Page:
Directorial debut eases in slowly with simple and attaching Southernized story.
This is â€œBushâ€ country – where city folk arenâ€™t necessarily welcomed and where religion, good values and family are what hold the fort in one piece. Like a gallery exhibit â€“ this is about trying to bring pieces together under one roof, and when youâ€™re an outsider looking in sometimes we find that our peopleâ€™s values arenâ€™t that far-fetched. Junebug is an examination about the â€œmissing piecesâ€, whether it be art paintings for a gallery or the birth of a child to feel whole â€“ there are always lonesome people and things in all necks of the woods.
Rather than make blatant shots at the mannerisms that are found in people of the right, Phil Morrison takes viewers on an outside look that goes inwards – revealing true dysfunctional folk in their natural habitat. While most may be used to dysfunctionality under a Solondz-like guise, here we have a snapshot which is comparably similar to that of filmmaker David Gordon Green – capturing middle America by using actors among real backdrops of landscapes and people. The screenplay provides a solid collection of thought-provoking moments that can only be found when cultures clash and Morrisonâ€™s genuine touch allows for the film and its faulty characters to grow on the viewer.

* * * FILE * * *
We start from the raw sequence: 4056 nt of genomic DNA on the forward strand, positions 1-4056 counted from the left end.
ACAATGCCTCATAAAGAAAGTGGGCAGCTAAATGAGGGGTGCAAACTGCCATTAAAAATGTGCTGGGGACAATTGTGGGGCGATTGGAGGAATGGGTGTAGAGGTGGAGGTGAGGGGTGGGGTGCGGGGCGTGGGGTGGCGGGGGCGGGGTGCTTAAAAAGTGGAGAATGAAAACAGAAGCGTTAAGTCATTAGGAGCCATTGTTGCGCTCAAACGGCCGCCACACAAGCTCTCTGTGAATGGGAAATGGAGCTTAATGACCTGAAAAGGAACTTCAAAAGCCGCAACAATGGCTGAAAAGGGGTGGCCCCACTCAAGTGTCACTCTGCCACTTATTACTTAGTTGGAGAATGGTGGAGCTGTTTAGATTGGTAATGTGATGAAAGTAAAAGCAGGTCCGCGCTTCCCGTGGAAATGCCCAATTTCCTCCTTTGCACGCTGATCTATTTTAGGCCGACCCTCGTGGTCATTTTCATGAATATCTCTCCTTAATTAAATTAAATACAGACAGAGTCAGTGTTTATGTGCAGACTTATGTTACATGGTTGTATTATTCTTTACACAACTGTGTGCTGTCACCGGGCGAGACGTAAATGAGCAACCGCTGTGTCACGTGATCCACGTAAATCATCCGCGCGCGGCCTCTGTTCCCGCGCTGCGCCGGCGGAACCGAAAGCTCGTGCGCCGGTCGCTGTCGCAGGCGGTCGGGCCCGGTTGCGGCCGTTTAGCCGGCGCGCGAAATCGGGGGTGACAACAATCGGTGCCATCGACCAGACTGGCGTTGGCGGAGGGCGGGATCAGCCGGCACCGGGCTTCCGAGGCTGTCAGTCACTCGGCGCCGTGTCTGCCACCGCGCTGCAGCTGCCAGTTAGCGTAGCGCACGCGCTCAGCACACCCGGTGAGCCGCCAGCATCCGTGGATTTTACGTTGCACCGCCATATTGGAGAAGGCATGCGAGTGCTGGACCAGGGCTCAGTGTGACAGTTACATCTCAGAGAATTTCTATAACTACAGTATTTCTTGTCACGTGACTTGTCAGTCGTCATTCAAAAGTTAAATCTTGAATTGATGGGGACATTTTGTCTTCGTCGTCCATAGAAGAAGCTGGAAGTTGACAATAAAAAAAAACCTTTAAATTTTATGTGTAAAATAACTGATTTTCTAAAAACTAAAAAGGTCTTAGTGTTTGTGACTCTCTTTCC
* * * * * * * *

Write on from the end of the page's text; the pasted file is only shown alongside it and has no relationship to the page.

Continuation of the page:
The cherry on top are the interactions, the miscommunications and the communication breakdowns which are glorified by characters who speak but arenâ€™t really saying anything and by those who are saying one thing but meaning something else. Let us dare not forget to mention the unforgettable performance from one Amy Adams whose does more than steal the Southern Accent, but she charms the dickens out of this screenplay by Angus McLachlan.
This could have easily become a piece of caricatured junk, instead little indie film Junebug comes from the heart and is distilled with a pacing that slowly makes the viewer into a believer. If you like deliberate empty shots, discomfort in the family unit and quirky and honest characters such as in Me and You and Everyone we Know, then this is one of the indie cinemasâ€™ best achievements of the year that should not drop to the bottom of your â€œthings to do listâ€.